These are the collected memories of my spent and misspent youth. Names have been changed to both protect the innocent and to subvert any statutes of limitations that may still apply. I will also take liberties with the truth as in who did what, or maybe combine a couple of stories together that really didn’t happen together. Such is the nature of a memoir. I am seeking to entertain, not write a documentary. Hope you enjoy.
Drinking Story – New Year’s 1982
This was halfway through our senior year of high school. We were really coming together as a class. Our daring, arrogance, and ambition grew with each passing day. The fall party season had been pretty good and we were all looking forwards to New Years, but nobody had announced a party yet. Xmas break approached and still no notice. Things were getting tense. It was winter, and a field party was out of the question. In the cold, without the corn all around, sound carries for miles in the flatlands. Setting up in a field or on a desolate road was sure to be too loud for safety. We needed a venue. Then on the last day before break, our fortunes turned – a girl in our class (known at Toots for the remainder of the story) announced that her house was open and everybody was invited. We had 8 days to prepare.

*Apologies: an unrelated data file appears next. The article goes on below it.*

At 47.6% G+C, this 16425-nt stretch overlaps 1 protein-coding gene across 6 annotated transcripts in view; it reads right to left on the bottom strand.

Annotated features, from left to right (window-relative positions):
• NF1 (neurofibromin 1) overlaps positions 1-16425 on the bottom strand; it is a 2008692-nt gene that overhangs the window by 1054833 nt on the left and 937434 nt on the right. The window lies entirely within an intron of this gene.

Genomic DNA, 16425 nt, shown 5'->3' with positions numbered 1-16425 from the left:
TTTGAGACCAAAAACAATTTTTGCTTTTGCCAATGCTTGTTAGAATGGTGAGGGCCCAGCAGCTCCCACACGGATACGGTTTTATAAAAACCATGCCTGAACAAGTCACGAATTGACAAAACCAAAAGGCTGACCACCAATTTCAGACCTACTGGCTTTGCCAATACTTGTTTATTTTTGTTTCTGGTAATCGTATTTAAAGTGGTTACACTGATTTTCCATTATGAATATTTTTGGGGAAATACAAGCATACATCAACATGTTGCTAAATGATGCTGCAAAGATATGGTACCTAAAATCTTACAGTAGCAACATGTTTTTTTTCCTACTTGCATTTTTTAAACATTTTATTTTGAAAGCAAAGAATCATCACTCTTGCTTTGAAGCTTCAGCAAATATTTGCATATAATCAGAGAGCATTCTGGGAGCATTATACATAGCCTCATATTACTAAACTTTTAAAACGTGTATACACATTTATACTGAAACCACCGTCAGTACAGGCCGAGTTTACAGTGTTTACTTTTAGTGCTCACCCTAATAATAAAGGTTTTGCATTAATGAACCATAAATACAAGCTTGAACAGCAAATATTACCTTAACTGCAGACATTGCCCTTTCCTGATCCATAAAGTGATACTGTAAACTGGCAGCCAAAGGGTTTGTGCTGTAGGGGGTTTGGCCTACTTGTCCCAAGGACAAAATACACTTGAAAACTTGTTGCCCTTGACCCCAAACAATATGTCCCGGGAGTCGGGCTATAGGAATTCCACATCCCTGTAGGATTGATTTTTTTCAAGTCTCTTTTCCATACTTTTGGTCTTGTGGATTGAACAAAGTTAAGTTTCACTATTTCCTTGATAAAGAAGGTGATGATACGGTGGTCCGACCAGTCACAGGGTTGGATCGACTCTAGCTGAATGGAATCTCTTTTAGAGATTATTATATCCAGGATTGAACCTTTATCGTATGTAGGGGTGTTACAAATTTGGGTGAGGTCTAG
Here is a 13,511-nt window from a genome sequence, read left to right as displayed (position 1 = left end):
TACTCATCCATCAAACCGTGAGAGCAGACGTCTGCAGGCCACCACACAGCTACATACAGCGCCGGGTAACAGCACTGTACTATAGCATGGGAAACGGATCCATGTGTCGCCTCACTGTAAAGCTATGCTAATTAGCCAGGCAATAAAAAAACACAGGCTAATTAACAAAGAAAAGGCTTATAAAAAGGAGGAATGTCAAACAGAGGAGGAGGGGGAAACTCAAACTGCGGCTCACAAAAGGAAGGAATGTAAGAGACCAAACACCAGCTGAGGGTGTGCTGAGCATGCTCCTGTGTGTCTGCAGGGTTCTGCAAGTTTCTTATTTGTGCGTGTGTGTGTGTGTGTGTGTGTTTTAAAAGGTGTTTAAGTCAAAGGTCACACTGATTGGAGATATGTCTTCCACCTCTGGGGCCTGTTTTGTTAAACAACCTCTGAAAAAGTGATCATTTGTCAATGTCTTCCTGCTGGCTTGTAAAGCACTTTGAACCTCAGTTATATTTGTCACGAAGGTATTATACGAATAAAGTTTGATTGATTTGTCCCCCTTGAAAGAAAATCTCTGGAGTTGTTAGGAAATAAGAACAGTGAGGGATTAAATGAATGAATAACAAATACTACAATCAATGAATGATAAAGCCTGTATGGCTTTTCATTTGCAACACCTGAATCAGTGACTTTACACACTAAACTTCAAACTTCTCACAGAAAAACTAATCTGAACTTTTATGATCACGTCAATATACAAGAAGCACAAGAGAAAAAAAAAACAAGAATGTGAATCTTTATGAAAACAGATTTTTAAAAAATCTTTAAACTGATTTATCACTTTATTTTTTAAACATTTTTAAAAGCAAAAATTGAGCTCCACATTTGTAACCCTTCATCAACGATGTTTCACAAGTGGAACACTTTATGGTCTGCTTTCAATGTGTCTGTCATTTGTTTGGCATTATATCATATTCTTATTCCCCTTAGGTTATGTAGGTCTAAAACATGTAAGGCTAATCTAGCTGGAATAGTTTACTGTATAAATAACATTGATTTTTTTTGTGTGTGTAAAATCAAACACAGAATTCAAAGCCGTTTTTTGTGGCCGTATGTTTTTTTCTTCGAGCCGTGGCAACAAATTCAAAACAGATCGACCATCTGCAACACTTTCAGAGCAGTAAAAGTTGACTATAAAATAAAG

Beer was our drink of choice most times. It was cheap and you could get it down. Wine, for us flatland rednecks, always had screwcaps and tasted like hell. Hard liquor was expensive and had serious risks. Each of us had at one time or another had a go around with cheap Vodka or Southern Comfort in the past and we were not eager to repeat the experience. The problem with Beer was threefold though. 1) you needed quite a bit of it for a group, so it was hard to conceal and transport, 2) It really, really smelled on your breath making post party detection a problem ( I carried grape bubble yum in my coats and in my car. I could have eaten a road kill skunk and grape bubble yum would still cover the scent) and 3) the biggest problem was that a lot of girls wouldn’t drink it. And how are we going to get them to believe our lies if they are sober? We needed a solution. Here is where having older siblings paid off.